outings less planned can sometimes turn out to be the most surprising (in a good way!) experiences in life. Well, today, me and my good pal were just going to the Village Market to pick up some stuff at Nakumatt and the Telkom Orange shop. Then, she called her pal (a real go-getter!) who has an amazing position at the UN here in Gigiri to join us for a bite or a coffee.

Instead, we were invited on to the complex for a bite at its Village Market-like cafeteria. My first impression of the complex is simply this: Wow, it’s bloody massive!! That’s gotta be 50 to 80 acres of buildings (offices, gym, cafeterias, library, etc.), green landscape, conference facilities, etc.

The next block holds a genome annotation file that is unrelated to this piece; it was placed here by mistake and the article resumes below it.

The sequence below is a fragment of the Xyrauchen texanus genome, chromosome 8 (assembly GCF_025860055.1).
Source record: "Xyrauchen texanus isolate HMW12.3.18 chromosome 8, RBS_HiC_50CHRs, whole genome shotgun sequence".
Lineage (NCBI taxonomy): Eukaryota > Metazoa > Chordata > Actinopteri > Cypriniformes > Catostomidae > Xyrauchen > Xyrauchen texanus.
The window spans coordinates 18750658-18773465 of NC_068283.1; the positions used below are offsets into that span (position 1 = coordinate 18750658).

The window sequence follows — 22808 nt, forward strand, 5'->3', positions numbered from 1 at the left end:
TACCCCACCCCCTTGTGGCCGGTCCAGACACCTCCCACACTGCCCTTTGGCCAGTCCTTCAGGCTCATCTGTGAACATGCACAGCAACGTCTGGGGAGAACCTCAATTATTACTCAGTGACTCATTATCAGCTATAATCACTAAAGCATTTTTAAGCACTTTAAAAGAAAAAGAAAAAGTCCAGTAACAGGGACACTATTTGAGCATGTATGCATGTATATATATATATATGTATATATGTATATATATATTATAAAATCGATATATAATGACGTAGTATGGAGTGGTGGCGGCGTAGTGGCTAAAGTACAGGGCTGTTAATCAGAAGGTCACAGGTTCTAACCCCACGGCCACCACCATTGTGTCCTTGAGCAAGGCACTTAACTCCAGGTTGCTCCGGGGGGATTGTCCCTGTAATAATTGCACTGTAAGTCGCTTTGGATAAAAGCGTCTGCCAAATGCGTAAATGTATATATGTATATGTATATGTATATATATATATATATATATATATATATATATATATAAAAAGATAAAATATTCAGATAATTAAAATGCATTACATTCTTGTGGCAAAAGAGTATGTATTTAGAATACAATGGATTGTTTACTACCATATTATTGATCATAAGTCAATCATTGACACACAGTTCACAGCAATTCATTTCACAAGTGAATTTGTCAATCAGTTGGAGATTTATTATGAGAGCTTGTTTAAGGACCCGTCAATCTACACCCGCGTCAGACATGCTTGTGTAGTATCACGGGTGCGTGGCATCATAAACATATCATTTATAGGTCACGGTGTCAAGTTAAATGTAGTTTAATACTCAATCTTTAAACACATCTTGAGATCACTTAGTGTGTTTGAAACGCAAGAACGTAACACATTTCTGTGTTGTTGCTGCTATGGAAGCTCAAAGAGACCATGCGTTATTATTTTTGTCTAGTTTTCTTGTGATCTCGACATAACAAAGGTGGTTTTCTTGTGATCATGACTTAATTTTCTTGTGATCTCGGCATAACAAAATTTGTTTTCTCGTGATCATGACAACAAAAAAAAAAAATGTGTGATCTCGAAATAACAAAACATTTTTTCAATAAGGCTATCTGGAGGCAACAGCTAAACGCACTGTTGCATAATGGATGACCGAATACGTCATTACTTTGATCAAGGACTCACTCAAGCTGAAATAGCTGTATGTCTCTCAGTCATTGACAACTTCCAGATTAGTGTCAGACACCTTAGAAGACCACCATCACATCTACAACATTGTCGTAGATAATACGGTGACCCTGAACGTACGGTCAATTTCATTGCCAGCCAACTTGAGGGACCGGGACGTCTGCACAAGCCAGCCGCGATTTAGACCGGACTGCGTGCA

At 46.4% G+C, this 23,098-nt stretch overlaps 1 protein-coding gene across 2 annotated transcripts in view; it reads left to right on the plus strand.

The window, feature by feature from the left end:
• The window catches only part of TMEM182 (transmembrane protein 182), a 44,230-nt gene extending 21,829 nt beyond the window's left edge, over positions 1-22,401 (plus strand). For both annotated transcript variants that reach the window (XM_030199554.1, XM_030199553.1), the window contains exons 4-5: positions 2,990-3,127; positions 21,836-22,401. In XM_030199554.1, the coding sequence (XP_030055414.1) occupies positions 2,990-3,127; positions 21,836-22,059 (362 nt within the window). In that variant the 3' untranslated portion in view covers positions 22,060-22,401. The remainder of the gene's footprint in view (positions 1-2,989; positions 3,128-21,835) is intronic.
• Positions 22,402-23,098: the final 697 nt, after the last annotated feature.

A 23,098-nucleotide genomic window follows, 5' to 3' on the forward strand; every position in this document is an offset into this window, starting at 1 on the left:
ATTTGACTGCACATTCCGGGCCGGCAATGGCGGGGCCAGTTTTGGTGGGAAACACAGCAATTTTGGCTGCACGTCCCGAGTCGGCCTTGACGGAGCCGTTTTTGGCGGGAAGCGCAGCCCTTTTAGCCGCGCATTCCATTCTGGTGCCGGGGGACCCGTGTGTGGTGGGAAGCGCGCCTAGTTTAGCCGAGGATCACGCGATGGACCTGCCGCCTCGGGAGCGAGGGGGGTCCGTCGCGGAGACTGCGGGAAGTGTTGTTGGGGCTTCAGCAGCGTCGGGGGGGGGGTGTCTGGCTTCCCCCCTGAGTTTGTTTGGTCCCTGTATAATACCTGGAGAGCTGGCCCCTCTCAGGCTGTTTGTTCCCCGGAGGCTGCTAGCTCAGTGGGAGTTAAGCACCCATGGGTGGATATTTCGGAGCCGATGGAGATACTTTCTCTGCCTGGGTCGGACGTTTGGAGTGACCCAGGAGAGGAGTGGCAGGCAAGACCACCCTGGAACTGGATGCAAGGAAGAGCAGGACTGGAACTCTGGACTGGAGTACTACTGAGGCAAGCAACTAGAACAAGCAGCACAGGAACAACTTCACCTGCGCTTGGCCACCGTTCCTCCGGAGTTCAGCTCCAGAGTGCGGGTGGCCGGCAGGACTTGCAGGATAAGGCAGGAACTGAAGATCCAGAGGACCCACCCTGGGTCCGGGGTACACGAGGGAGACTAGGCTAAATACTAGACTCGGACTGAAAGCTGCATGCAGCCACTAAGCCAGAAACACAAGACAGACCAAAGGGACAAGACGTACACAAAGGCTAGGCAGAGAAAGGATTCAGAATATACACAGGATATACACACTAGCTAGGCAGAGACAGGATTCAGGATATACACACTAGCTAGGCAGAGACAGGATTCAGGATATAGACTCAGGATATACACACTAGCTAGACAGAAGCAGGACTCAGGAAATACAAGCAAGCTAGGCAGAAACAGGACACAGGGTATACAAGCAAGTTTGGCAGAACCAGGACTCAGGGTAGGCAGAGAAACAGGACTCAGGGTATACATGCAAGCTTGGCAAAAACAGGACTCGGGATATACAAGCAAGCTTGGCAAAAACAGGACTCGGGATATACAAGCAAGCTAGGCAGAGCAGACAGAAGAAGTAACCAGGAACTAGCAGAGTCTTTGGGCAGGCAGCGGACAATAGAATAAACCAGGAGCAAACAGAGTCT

United Nations Office Nairobi (UNON) map

In addition, the 3 cafeterias have a wide variety of vendors serving tasty dishes — just like the Village Market. And the prices are amazing since you don’t pay VAT. I also hear that peeps who drive UN red plated vehicles get something like 30% off their fuel costs if they fill up at the UN gas station. And they also get to shop in the duty free stores — no VAT ever! Damn.

aerial view of the massive United Nations Office Nairobi (UNON) complex

In short, I had a great time at the UN today. It’s such a peaceful atmosphere and you get to see citizens from all over the world who are (ahem) “trying” to make a difference. But alas, what a fu!ked up world we live in. Ooops, sorry for the negativity. Here, I’ll smile for ya. :-)

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[Shimoni, Kenya]